FILMMAKER SAUL LANDAU, a senior fellow at the Institute for Policy Studies, begins an eight-week series of his films this Sunday with Fidel, a 96-minute portrait of Castro. Made in 1969, the film explains the nature of the Cuban revolution and finds Fidel chatting with peasants and playing baseball.

Other Landau documentaries in the Sunday evening series include his 1968 From Protest to Resistance, a look at the "Movement" featuring Stokely Carmichael, Mario Savio and David Harris; and The CIA Case Officer. Landau will be at all the showings, which begin at 7 p.m. Admission is $2 at 1901 Q Street NW. Call 234-9382 during weekday business hours.

After Winter: Sterling Brown, directed by Haile Gerima and produced by the faculty and students of Howard University's Department of Radio, TV and Film, premieres Saturday at the American Film Institute. The documentary follows the life and words of Washington's 85-year-old Sterling Brown, a former professor at Howard. Admission is free; showtimes are noon and 2. Call 636-7927 or 737-5525.

Baltimore's Babe Ruth Museum will bring two special attractions to its movie screen over the next two weekends to celebrate the Babe's 91st birthday. This Saturday and Sunday at 11 a.m. and 1, it's the four-star, 127- minute tribute to Lou Gehrig, Pride of the Yankees, shot in 1942 and starring the Babe, Gary Cooper and Walter Brennan. On February 8 and 9 at 11 and 1, it's The Babe Ruth Story (1948), starring William Bendix as the Babe. The films are free, with regular museum admission: adults $2.50; children $1.25; and seniors, $2. The museum, at 216 Emory Street, Baltimore, is open daily 10 to 4. 301/727-1539.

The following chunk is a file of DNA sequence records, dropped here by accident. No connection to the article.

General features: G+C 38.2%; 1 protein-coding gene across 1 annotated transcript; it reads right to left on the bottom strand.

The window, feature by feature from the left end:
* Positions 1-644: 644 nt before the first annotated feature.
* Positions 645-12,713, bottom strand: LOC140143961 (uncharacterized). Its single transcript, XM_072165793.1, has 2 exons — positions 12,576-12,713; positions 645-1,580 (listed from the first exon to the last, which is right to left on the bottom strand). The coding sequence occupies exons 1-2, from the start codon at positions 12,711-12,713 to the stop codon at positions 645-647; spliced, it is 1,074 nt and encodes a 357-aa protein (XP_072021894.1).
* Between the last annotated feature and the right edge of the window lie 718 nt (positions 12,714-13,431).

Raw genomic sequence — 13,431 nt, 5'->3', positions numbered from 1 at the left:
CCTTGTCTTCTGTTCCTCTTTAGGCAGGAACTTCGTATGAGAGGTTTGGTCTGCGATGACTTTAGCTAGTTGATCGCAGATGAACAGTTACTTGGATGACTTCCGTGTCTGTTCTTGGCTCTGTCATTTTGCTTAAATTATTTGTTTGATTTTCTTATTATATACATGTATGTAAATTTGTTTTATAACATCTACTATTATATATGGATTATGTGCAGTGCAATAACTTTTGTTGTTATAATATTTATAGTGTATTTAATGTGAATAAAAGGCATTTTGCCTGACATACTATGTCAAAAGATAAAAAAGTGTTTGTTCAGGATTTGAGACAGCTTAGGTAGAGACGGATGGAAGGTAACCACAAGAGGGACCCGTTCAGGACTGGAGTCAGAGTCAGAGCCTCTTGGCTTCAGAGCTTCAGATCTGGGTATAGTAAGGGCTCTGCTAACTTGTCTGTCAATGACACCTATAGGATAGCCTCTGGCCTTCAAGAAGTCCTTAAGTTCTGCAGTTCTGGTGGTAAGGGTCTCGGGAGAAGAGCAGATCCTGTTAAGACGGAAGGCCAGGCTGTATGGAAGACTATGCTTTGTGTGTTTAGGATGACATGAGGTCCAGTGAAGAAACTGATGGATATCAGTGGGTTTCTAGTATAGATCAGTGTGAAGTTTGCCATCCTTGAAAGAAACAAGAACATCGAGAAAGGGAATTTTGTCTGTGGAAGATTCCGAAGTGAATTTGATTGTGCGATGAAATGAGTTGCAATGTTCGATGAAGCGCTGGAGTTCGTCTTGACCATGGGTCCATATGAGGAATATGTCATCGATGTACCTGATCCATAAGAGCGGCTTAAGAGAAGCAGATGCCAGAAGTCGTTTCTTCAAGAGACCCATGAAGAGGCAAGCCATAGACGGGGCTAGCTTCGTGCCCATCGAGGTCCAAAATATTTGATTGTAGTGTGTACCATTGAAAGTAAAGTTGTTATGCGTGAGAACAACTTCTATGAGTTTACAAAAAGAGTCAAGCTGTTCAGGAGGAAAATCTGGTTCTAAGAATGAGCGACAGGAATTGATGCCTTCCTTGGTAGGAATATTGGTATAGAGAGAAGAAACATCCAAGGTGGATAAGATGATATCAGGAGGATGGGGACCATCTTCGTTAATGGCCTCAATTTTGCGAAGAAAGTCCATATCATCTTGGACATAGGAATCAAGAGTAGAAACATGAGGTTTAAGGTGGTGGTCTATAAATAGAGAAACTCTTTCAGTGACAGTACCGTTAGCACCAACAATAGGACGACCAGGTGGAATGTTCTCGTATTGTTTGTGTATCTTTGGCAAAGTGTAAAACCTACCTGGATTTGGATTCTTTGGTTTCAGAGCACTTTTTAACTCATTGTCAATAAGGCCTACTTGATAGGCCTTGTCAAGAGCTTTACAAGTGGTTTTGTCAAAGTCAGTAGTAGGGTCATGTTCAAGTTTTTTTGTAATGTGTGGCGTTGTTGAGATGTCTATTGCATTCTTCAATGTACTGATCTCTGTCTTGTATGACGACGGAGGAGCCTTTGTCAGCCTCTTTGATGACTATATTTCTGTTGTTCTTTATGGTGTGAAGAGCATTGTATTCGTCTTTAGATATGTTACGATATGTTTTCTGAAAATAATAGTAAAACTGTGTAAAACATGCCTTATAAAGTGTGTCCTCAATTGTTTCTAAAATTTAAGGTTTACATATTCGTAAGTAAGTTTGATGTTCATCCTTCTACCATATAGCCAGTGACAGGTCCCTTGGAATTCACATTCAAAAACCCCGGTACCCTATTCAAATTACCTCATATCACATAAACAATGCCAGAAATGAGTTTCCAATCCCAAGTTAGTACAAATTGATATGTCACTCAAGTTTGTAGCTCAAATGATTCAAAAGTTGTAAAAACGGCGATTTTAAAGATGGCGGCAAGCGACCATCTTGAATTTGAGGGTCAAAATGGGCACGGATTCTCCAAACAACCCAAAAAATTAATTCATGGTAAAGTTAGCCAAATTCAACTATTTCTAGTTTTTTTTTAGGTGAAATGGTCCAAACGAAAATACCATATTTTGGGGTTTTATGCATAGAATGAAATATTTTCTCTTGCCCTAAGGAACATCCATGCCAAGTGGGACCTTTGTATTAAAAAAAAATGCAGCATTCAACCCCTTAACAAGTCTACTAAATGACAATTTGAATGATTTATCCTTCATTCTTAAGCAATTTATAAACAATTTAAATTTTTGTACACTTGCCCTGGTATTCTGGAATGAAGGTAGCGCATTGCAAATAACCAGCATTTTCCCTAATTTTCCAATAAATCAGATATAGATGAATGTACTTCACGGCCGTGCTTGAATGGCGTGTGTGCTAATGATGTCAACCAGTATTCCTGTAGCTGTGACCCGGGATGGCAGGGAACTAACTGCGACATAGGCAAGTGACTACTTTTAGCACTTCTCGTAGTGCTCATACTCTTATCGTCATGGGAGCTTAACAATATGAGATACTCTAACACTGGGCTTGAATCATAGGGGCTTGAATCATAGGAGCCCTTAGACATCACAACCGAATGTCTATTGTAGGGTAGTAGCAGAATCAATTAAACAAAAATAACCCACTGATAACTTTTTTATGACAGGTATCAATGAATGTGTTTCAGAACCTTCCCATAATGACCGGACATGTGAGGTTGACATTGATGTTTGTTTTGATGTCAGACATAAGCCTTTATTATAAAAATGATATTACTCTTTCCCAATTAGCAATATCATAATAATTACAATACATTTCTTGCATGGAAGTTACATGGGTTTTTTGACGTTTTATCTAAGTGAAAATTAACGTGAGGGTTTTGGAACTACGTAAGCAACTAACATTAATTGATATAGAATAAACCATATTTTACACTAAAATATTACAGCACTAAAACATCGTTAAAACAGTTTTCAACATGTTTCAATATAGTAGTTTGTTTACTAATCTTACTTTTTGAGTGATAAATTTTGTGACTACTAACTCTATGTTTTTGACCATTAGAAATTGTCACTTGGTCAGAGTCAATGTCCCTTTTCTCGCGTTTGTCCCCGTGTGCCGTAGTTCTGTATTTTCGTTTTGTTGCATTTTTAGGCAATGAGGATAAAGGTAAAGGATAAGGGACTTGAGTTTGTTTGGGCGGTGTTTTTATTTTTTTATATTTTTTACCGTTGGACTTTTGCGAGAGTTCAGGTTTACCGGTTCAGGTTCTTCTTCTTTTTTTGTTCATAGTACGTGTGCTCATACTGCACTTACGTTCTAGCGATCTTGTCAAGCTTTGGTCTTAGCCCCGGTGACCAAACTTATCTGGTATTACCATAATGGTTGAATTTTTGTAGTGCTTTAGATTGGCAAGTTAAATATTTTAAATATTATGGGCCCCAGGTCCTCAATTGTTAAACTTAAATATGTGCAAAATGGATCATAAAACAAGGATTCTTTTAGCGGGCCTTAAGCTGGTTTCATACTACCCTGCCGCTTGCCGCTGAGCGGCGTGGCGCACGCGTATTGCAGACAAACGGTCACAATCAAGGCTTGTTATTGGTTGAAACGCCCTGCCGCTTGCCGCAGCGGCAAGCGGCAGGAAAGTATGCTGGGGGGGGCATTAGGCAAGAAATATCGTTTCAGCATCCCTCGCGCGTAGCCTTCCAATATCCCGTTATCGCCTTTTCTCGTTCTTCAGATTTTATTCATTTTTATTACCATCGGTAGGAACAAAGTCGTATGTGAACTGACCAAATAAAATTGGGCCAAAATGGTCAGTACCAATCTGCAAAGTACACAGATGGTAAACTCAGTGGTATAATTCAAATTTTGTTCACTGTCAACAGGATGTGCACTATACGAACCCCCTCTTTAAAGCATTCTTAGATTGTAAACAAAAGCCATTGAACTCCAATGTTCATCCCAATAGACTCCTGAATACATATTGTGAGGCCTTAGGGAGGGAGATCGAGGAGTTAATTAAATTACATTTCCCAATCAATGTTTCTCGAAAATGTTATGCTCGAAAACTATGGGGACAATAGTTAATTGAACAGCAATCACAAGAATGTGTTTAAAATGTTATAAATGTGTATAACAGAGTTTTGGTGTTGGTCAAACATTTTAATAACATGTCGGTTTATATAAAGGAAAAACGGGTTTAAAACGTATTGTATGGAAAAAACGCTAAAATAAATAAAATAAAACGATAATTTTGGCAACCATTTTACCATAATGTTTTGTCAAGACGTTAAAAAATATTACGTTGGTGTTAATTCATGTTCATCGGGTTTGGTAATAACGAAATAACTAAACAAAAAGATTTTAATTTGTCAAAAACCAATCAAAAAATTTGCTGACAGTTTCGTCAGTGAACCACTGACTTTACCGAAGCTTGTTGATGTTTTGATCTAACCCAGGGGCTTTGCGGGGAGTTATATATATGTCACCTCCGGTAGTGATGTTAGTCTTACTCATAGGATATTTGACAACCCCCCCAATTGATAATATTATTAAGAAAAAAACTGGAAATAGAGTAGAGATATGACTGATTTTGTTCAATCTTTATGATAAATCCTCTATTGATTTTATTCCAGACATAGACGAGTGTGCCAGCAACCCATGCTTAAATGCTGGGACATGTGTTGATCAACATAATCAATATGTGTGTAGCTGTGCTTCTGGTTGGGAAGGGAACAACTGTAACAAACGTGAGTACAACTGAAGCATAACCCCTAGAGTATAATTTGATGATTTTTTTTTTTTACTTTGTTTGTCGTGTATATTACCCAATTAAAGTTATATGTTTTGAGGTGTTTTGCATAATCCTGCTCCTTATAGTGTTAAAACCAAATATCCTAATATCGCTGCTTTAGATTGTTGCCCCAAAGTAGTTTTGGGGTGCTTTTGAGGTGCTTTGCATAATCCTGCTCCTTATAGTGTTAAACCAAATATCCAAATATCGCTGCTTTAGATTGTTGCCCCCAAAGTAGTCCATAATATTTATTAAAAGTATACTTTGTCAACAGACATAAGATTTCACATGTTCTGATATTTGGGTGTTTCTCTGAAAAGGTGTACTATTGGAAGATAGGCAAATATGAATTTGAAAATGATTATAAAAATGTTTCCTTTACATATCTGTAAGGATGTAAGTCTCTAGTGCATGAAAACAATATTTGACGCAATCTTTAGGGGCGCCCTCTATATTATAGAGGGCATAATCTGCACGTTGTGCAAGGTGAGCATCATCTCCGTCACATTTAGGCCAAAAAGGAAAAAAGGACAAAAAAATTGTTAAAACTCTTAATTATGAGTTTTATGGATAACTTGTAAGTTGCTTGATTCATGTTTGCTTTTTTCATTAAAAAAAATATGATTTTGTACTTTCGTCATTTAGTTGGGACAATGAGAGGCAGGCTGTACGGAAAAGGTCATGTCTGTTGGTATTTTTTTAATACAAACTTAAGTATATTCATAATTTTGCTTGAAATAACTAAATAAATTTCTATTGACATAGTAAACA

American University kicks off its Italian Film Festival this Sunday with two films. At 7, see Mauro Bologni's Libera, Amore Mio. At 9, it's Ettore Scola's Una Giornata Particolare, or "A Special Day," starring Sophia Loren and Marcello Mastroianni in the story of the day in May 1938 when Hitler visited Mussolini in Rome. General public admission is $4, students with I.D. $2, and includes both pictures in the Wechsler Theater, Mary Graydon Center, 3rd Floor North. Call 885-2040.

Local film group I Am Eye presents "Three From the Dead House," three strange tales of terror from beyond the grave as told by an ex- mental patient, this Monday evening at 8:30 at D.C. Space, Seventh and E streets NW. Admission is $2, or bring a film to screen. Call 667-6498.

The Smithsonian Resident Associate Program celebrates Black History Month by screening two pre-World War II films produced by independent black filmmakers. Thursday evening at 6 p.m. in Carmichael Auditorium see Scar of Shame, a 95-minute silent movie made in 1927 featuring the then- Philidelpha-based Colored Players Film Corporation. On February 13, see the 1941 Blood of Jesus, directed by and starring Spencer Williams. Williams was seen later as Andy Brown in television's "Amos 'n' Andy" series. Members $7; non-members $10. Call 357-3030.

The Martin Luther King Memorial Library marks the month with a five-part series called "Insult/Integrity: Historical Analysis of Blacks in American Cinema." On Thursday at 6 see The Creation of Black Film Stereotypes with clips from D.W. Griffith's 1915 epic Birth of a Nation and the 1916 Birth of a Race. The free programs continue through February on Thursday evenings at 6 at the library, 901 G Street NW in Room A-5. Call 727-1271.

The Hirshhorn Museum has begun its winter/spring film series in the museum auditorium. On Friday evening at 8 see Louie, Bluie, a film about the life and times of Howard Armstrong, America's last black strig band leader. Saturday morning's 11 a.m. screenings for kids offer Curious George, Ben's Dream and other animated shorts from children's literature. At 1 p.m. Saturday see Philip Pearstein, a video look at a realist artist's career. At noon next Thursday see Frank Stella, featuring the artist at his 1984 retrospective at Harvard's Fogg Art Museum. Call 357-2700.